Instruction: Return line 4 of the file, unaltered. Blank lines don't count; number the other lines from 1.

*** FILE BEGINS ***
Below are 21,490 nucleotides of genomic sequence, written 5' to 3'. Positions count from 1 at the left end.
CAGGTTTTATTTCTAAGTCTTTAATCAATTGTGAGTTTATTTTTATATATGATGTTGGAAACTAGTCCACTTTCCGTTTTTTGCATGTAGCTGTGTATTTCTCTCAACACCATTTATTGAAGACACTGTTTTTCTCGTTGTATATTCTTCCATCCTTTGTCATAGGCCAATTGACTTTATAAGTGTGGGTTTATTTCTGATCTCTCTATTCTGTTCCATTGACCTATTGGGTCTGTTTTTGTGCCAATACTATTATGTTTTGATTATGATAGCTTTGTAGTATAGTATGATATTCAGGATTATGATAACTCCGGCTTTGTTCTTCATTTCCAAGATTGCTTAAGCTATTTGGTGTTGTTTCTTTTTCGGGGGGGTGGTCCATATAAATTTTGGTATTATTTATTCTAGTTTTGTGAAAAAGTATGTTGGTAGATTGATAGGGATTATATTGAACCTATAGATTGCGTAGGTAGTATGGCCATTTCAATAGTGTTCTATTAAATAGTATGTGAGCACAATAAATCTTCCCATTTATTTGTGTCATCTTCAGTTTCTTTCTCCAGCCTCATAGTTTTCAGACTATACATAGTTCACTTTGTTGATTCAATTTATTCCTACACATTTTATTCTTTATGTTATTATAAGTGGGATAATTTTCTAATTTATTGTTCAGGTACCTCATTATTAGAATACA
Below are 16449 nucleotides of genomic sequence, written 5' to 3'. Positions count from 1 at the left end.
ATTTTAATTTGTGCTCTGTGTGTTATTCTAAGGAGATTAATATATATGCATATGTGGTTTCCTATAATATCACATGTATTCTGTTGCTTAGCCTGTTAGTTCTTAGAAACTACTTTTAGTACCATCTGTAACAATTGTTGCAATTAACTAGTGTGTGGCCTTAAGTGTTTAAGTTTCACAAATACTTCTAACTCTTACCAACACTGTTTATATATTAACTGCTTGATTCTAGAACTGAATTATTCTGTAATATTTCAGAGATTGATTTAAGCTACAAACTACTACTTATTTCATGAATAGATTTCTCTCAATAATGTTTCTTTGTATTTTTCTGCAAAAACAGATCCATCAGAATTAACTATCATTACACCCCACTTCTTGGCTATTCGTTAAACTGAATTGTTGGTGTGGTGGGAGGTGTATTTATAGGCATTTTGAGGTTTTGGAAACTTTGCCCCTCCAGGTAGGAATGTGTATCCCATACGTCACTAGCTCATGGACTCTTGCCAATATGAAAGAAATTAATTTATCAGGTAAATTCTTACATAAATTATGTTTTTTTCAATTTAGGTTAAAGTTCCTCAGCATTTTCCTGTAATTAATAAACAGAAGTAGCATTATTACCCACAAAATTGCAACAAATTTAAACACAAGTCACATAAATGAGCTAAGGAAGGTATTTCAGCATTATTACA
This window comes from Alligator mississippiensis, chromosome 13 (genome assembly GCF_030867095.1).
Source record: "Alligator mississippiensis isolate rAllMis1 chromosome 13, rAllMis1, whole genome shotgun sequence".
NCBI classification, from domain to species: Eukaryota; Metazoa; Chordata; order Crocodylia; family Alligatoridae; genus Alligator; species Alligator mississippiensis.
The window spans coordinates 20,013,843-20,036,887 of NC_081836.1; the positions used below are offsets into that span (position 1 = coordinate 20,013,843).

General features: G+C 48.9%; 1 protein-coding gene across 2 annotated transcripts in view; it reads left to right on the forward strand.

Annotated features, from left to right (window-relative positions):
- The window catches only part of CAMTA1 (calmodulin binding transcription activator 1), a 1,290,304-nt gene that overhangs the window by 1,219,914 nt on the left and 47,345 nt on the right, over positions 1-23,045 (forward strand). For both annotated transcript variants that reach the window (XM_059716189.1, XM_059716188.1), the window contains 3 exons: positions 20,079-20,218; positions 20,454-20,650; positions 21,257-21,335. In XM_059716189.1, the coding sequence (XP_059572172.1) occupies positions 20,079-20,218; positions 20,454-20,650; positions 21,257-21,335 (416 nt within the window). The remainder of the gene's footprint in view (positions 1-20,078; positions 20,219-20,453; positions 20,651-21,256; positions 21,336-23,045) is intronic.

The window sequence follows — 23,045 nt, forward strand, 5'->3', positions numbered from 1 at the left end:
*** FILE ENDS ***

ATTTTAATTTGTGCTCTGTGTGTTATTCTAAGGAGATTAATATATATGCATATGTGGTTTCCTATAATATCACATGTATTCTGTTGCTTAGCCTGTTAGTTCTTAGAAACTACTTTTAGTACCATCTGTAACAATTGTTGCAATTAACTAGTGTGTGGCCTTAAGTGTTTAAGTTTCACAAATACTTCTAACTCTTACCAACACTGTTTATATATTAACTGCTTGATTCTAGAACTGAATTATTCTGTAATATTTCAGAGATTGATTTAAGCTACAAACTACTACTTATTTCATGAATAGATTTCTCTCAATAATGTTTCTTTGTATTTTTCTGCAAAAACAGATCCATCAGAATTAACTATCATTACACCCCACTTCTTGGCTATTCGTTAAACTGAATTGTTGGTGTGGTGGGAGGTGTATTTATAGGCATTTTGAGGTTTTGGAAACTTTGCCCCTCCAGGTAGGAATGTGTATCCCATACGTCACTAGCTCATGGACTCTTGCCAATATGAAAGAAATTAATTTATCAGGTAAATTCTTACATAAATTATGTTTTTTTCAATTTAGGTTAAAGTTCCTCAGCATTTTCCTGTAATTAATAAACAGAAGTAGCATTATTACCCACAAAATTGCAACAAATTTAAACACAAGTCACATAAATGAGCTAAGGAAGGTATTTCAGCATTATTACA